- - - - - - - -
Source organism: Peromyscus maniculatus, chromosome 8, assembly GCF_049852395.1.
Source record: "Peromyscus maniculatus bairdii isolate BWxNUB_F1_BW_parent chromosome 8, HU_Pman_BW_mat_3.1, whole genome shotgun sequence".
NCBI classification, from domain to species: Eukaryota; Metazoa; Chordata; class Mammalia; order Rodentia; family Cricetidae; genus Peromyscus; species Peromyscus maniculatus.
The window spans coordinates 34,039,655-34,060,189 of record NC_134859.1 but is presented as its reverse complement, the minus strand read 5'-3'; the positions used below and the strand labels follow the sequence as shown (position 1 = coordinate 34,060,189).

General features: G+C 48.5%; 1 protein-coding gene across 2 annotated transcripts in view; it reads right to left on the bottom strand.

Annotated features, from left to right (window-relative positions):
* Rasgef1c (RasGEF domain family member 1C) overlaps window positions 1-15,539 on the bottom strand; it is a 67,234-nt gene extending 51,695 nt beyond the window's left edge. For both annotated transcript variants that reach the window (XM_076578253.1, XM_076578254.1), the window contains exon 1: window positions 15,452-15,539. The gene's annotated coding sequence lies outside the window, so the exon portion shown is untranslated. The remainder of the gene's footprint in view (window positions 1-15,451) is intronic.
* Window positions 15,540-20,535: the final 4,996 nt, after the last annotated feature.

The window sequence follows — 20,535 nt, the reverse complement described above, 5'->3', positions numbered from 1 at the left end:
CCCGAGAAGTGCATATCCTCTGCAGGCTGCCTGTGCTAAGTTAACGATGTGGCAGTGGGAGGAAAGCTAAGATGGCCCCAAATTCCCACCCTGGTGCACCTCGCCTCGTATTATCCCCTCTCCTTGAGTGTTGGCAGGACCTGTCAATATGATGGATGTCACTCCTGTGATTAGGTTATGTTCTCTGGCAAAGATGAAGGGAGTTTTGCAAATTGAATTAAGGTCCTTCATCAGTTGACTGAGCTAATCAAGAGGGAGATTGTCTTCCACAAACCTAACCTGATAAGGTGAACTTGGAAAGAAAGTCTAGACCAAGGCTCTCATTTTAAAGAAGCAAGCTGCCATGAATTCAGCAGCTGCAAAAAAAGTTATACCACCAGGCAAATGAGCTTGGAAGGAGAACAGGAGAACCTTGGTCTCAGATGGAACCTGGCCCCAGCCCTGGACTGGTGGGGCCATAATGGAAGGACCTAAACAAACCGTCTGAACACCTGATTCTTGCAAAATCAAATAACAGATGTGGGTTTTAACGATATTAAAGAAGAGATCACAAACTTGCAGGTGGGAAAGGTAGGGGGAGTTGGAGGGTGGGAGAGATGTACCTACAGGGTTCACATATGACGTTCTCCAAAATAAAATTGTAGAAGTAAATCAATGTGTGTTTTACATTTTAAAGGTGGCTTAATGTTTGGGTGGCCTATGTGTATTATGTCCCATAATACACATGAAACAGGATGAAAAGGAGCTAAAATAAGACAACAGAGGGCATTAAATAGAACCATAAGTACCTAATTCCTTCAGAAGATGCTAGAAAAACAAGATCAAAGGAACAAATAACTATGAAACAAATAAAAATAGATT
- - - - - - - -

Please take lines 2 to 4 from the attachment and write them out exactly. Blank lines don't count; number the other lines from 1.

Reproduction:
Source record: "Peromyscus maniculatus bairdii isolate BWxNUB_F1_BW_parent chromosome 8, HU_Pman_BW_mat_3.1, whole genome shotgun sequence".
NCBI classification, from domain to species: Eukaryota; Metazoa; Chordata; class Mammalia; order Rodentia; family Cricetidae; genus Peromyscus; species Peromyscus maniculatus.
The window spans coordinates 34,039,655-34,060,189 of record NC_134859.1 but is presented as its reverse complement, the minus strand read 5'-3'; the positions used below and the strand labels follow the sequence as shown (position 1 = coordinate 34,060,189).